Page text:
When should charities think about collaborating? Charity Commission guidelines say that charities in general should collaborate more to improve efficiency, but there are specific instances in which it might make particular sense. For example, if a number of charities support new legislation in an area - Sustain, for instance, has been co-ordinating support for the Children's Food Bill for other charities such as Barnardo's and Cancer Research UK.
What other areas might bring collaboration? It might not only be on policy where charities overlap - it might also make sense from a geographical point of view.
For example, a small charity called Action for Change won a government contract in Brighton and Hove by teaming up with Addaction. It probably wouldn't have got it on its own because it is so small, and Addaction didn't have the same level of local knowledge. Charities can also collaborate on back-office services such as ICT - the NSPCC and the Children's Society have done this.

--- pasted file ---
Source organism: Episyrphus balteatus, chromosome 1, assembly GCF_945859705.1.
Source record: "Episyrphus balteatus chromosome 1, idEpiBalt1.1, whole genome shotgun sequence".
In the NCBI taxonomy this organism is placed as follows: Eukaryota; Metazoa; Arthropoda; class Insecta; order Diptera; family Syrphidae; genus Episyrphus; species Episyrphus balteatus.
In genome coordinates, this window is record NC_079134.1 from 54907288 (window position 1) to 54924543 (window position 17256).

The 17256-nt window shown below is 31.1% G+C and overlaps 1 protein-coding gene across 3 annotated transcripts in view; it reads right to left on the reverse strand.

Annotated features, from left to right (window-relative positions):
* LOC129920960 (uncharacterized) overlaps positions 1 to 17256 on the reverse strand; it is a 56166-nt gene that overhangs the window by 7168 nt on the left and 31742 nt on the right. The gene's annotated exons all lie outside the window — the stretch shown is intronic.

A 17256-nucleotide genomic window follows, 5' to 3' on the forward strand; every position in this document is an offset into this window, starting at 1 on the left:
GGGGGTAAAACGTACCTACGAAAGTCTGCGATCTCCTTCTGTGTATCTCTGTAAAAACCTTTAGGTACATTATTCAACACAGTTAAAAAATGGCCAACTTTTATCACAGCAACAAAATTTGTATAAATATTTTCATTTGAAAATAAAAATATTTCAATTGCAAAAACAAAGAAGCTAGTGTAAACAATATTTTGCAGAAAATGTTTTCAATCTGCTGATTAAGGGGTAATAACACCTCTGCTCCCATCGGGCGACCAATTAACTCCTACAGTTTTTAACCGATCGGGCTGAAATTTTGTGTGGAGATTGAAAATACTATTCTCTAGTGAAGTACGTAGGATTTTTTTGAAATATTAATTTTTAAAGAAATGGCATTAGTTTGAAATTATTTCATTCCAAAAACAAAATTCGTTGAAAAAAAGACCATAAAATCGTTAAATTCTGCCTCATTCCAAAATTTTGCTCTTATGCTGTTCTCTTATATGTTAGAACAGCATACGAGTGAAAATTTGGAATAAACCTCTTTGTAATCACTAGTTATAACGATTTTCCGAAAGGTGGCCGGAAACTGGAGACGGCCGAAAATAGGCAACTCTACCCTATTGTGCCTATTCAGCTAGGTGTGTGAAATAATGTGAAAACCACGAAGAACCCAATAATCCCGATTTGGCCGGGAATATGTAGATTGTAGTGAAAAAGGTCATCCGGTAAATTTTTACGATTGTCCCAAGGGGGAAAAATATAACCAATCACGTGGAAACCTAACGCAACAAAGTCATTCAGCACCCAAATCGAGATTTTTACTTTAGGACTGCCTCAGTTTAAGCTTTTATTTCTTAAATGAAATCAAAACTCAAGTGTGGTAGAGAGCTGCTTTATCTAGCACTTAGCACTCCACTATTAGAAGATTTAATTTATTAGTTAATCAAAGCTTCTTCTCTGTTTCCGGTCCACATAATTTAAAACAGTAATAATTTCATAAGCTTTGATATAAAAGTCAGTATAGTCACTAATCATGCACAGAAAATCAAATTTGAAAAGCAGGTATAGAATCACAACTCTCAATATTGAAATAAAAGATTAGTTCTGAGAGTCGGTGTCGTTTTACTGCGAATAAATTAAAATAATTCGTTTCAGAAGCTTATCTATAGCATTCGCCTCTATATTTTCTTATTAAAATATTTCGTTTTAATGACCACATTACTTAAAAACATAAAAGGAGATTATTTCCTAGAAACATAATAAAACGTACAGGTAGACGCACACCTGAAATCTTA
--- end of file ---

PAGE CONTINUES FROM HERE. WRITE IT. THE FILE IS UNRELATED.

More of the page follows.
What issues should charities take into account before embarking on a collaboration? When charities merge, they normally carry out a risk assessment. This might also be worthwhile if they are collaborating. It's worth considering if the other charity has a different way of working, and who is going to pay VAT. It's also a good idea to decide what each charity's responsibilities are, and put them down in writing.
What are the potential benefits? Access to greater resources and expertise - and, in the long run, more income. It can also enable charities in the same area to speak to the Government with one voice.
What are the pitfalls? It can be time-consuming and expensive, and it can lead to a loss of autonomy, conflict or even bad publicity. This shouldn't happen, however, if the collaboration is properly planned.
For a free copy of Should You Collaborate?, call the NCVO on 0800 2798 798.